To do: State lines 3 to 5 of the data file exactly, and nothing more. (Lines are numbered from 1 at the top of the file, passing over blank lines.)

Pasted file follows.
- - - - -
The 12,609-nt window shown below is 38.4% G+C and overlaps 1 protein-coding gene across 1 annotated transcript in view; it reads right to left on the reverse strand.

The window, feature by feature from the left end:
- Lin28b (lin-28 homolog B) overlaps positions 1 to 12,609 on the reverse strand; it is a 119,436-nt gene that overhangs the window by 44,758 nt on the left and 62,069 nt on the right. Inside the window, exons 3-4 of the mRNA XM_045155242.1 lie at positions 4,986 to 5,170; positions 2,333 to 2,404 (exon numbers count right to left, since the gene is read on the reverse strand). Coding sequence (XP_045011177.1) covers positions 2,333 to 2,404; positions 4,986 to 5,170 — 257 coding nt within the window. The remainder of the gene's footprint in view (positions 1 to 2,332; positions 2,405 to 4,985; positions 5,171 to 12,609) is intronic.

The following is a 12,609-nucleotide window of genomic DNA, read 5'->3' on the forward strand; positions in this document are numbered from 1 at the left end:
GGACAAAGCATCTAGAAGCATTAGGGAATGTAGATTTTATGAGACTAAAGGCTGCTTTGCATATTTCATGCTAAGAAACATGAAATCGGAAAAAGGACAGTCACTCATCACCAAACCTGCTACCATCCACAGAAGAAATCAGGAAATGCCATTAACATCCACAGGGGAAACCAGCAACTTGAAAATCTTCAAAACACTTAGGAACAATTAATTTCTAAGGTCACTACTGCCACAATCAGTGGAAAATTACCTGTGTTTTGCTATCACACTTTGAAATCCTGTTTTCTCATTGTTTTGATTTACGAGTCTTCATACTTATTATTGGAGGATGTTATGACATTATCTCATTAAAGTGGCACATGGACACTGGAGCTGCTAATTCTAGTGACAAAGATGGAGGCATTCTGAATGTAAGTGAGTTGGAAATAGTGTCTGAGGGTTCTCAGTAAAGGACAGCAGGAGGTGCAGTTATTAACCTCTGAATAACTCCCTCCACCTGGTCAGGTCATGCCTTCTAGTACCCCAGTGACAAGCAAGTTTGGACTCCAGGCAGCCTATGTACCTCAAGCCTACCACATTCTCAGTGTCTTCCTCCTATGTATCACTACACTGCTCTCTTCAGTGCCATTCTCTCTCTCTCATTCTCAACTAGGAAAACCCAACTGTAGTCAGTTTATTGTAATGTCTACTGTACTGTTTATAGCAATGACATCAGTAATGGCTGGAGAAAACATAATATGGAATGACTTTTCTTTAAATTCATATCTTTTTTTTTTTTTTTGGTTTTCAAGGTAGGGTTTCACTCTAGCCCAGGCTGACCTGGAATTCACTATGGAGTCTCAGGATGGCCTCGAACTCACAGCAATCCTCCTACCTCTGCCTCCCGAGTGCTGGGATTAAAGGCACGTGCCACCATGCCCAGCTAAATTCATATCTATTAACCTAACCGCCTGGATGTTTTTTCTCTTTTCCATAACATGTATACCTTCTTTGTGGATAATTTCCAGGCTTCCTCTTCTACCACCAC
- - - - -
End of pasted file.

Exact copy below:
- Lin28b (lin-28 homolog B) overlaps positions 1 to 12,609 on the reverse strand; it is a 119,436-nt gene that overhangs the window by 44,758 nt on the left and 62,069 nt on the right. Inside the window, exons 3-4 of the mRNA XM_045155242.1 lie at positions 4,986 to 5,170; positions 2,333 to 2,404 (exon numbers count right to left, since the gene is read on the reverse strand). Coding sequence (XP_045011177.1) covers positions 2,333 to 2,404; positions 4,986 to 5,170 — 257 coding nt within the window. The remainder of the gene's footprint in view (positions 1 to 2,332; positions 2,405 to 4,985; positions 5,171 to 12,609) is intronic.

The following is a 12,609-nucleotide window of genomic DNA, read 5'->3' on the forward strand; positions in this document are numbered from 1 at the left end:
GGACAAAGCATCTAGAAGCATTAGGGAATGTAGATTTTATGAGACTAAAGGCTGCTTTGCATATTTCATGCTAAGAAACATGAAATCGGAAAAAGGACAGTCACTCATCACCAAACCTGCTACCATCCACAGAAGAAATCAGGAAATGCCATTAACATCCACAGGGGAAACCAGCAACTTGAAAATCTTCAAAACACTTAGGAACAATTAATTTCTAAGGTCACTACTGCCACAATCAGTGGAAAATTACCTGTGTTTTGCTATCACACTTTGAAATCCTGTTTTCTCATTGTTTTGATTTACGAGTCTTCATACTTATTATTGGAGGATGTTATGACATTATCTCATTAAAGTGGCACATGGACACTGGAGCTGCTAATTCTAGTGACAAAGATGGAGGCATTCTGAATGTAAGTGAGTTGGAAATAGTGTCTGAGGGTTCTCAGTAAAGGACAGCAGGAGGTGCAGTTATTAACCTCTGAATAACTCCCTCCACCTGGTCAGGTCATGCCTTCTAGTACCCCAGTGACAAGCAAGTTTGGACTCCAGGCAGCCTATGTACCTCAAGCCTACCACATTCTCAGTGTCTTCCTCCTATGTATCACTACACTGCTCTCTTCAGTGCCATTCTCTCTCTCTCATTCTCAACTAGGAAAACCCAACTGTAGTCAGTTTATTGTAATGTCTACTGTACTGTTTATAGCAATGACATCAGTAATGGCTGGAGAAAACATAATATGGAATGACTTTTCTTTAAATTCATATCTTTTTTTTTTTTTTTGGTTTTCAAGGTAGGGTTTCACTCTAGCCCAGGCTGACCTGGAATTCACTATGGAGTCTCAGGATGGCCTCGAACTCACAGCAATCCTCCTACCTCTGCCTCCCGAGTGCTGGGATTAAAGGCACGTGCCACCATGCCCAGCTAAATTCATATCTATTAACCTAACCGCCTGGATGTTTTTTCTCTTTTCCATAACATGTATACCTTCTTTGTGGATAATTTCCAGGCTTCCTCTTCTACCACCAC